In the second session, reports on the progress and implementation of the WHO’s IGAP, among specific themes in neurology, were shared. 

Donna Walsh, CEO, International Bureau for Epilepsy (IBE), presented epilepsy as an entry point to the WHO’s IGAP. 

The Global Epilepsy Needs Survey (GENS) was developed with an advisory board representing all perspectives: IBE Teams, IBE Community Council, ILAE, IBE Corporate Council, and external stakeholders. At the time of the workshop the survey had over 2500 responses. Donna highlighted the vital approach of harmonising the global and national IGAP targets with regionally coordinated domestication, supported by regional situational analysis and reporting, citing the efforts of WHO-AFRO. 

Another example, this time from the national level, is the multi-stakeholder EpiAlliance of Spain, which has focused on IGAP Strategic Objective 1: to ‘increase policy prioritisation and strengthen governance.’

An often-forgotten consideration is the children affected by neurological conditions. We were delighted to be joined by Dr Kathleen Gorman, representing the European Paediatric Neurology Society (EPNS) and Children’s Health Ireland at Temple Street Hospital. Dr Gorman highlighted how the WHO’s IGAP is relevant at all levels of the EPNS, from the board to committees to day-to-day operations. Importantly, IGAP includes a focus on all areas of paediatric neurology, including rare neurological conditions.

Dr Paul Carroll, Neurorehabilitation Centre of IrelandClinical Lead for the National Clinical Program in Rehabilitation Medicine, Health Services Executive, Ireland, presented on Rehabilitation in Ireland: an evolving landscape. Rehabilitation is an overarching theme across neurology. Dr Carroll highlighted global policy frameworks such as the WHO’s Constitution, the UN Conventions on the Rights of Persons with Disabilities, and the Strategy for the Rights of Persons With Disabilities 2021-2030. Dr Carroll stated that “the paradigm of healthcare needs to change to take a more holistic approach: The person, the disease, the social context, the built environment”.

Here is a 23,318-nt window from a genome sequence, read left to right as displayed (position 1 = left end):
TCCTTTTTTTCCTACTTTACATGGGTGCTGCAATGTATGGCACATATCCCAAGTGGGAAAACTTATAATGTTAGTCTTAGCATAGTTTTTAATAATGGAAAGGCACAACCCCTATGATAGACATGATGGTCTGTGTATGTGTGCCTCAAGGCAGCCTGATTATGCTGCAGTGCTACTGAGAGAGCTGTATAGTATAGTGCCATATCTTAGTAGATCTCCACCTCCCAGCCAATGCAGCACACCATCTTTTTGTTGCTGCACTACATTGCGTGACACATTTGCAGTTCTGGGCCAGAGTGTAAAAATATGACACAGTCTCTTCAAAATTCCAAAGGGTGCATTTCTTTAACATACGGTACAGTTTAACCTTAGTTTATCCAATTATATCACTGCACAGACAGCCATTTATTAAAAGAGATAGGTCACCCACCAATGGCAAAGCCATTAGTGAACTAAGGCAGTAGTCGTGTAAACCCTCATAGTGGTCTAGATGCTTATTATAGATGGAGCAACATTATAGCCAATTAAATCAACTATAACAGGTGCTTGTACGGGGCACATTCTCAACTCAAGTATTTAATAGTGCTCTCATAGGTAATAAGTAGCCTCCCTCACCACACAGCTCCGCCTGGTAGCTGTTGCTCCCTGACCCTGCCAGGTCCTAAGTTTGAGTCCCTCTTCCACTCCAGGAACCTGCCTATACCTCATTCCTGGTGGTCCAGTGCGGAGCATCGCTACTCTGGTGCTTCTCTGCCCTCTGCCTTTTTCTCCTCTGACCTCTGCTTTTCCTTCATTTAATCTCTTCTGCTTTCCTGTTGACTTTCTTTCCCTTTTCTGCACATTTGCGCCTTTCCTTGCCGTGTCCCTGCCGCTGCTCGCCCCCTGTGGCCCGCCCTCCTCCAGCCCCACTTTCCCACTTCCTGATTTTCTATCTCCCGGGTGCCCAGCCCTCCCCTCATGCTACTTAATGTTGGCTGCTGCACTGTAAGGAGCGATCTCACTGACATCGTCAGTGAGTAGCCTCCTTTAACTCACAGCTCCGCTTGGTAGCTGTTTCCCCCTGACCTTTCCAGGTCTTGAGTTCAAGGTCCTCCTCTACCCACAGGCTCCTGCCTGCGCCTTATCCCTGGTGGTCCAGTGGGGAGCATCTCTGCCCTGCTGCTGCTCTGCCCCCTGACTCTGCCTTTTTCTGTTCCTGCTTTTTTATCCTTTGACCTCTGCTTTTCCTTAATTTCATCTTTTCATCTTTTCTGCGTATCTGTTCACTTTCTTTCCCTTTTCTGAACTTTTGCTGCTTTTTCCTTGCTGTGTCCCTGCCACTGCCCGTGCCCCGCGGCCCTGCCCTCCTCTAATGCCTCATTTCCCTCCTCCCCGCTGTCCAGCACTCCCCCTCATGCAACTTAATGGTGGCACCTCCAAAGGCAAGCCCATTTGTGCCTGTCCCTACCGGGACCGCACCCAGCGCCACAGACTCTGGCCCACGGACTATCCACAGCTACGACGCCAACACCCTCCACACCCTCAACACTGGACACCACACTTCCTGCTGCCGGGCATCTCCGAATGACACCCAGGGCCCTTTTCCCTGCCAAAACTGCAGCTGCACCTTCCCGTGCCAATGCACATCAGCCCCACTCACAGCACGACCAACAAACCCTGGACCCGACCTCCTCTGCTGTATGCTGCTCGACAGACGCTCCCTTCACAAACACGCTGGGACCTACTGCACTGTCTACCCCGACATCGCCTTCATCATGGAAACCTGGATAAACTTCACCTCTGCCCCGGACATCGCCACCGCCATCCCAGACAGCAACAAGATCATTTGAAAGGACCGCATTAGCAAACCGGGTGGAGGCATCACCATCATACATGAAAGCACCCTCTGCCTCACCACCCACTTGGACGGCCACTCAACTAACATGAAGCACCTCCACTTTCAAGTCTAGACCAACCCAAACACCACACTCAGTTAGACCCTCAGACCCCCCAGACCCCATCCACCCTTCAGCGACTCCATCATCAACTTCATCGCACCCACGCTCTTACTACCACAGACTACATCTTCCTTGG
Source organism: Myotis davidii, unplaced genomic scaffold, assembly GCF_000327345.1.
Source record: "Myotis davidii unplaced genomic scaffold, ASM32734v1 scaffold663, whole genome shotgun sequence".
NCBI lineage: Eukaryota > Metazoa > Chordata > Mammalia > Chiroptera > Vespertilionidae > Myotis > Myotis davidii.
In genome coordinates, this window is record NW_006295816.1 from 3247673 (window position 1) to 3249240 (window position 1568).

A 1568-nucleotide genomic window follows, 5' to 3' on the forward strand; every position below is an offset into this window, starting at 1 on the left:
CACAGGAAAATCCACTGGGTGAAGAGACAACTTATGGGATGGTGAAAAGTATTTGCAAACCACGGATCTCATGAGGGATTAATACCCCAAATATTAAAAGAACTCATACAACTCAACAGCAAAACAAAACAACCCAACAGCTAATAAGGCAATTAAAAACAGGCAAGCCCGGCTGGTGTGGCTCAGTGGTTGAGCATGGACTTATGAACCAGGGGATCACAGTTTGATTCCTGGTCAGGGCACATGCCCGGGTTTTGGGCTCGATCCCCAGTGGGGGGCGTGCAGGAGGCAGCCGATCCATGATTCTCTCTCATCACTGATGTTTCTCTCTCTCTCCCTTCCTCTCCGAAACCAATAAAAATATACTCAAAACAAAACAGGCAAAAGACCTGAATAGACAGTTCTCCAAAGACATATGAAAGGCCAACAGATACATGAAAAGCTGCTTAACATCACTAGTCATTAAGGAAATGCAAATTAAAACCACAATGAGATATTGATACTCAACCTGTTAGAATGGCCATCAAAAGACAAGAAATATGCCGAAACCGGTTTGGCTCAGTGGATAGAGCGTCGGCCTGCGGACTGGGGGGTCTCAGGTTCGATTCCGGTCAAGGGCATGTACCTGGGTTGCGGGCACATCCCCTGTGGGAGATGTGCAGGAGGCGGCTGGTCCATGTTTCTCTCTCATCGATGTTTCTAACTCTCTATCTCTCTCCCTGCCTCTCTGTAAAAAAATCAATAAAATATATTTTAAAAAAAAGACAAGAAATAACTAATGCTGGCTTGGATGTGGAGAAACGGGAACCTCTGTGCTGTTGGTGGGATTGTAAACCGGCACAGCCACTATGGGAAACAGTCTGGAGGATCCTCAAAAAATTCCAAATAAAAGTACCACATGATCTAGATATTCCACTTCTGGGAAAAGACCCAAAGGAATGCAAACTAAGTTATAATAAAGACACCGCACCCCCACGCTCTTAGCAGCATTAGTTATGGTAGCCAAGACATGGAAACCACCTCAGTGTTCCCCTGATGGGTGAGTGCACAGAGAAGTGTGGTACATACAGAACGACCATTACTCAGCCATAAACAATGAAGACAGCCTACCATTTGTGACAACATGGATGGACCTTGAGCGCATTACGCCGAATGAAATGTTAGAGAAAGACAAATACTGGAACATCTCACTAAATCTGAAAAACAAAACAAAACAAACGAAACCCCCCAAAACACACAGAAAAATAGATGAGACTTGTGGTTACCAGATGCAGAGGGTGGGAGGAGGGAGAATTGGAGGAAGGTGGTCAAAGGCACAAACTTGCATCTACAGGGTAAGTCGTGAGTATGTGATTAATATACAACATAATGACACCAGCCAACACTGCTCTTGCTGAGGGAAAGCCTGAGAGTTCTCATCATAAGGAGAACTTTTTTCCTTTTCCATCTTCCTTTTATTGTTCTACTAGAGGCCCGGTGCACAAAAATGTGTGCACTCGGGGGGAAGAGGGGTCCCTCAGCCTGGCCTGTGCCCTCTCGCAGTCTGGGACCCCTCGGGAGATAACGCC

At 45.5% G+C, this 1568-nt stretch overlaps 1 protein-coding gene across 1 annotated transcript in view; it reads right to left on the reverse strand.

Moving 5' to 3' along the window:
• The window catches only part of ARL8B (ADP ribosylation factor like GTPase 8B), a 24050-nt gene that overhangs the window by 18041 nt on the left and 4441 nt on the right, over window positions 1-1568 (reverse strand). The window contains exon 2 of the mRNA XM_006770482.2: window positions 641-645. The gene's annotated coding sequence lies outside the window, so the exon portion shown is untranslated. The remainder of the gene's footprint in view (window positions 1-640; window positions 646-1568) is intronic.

Following the presentations, participants were invited to work through a workbook based on the potential IGAP opportunities (please find the workbook slides here).

An overwhelming response from participants was the need to digest the information received and the request for an additional workshop. 

We are delighted to announce EFNA’s second Stronger Connected Workshop will take place on April 5th in the London Heathrow Marriot Hotel 09:30am-4pm. An invitation to EFNA’s members will be extended in the coming weeks.

The multi-stakeholder Rare Neurology Charter was presented, and participants were invited to an online discussion on how we can progress the Charter by developing a Call to Action ahead of the EU elections. More information is available here.

Following presentation of the Rare Neurology Charter, Astri Arnesen, President, EFNA, reflected on the opportune moment in time that the rare neurology community has. With the WHO’s IGAP, Rare 2030 and enhanced investment to support the European Reference Networks, the time to call for action and take action is now.

If you would like to learn more about the WHO’s Intersectoral Global Action on Epilepsy and Other Neurological Disorders (IGAP) and the opportunities it presents for the neurology community, visit EFNA’s e-learning platform, which includes a series of modules dedicated to the subject.

Participants at EFNA’s Stronger Connected Workshop, November 2023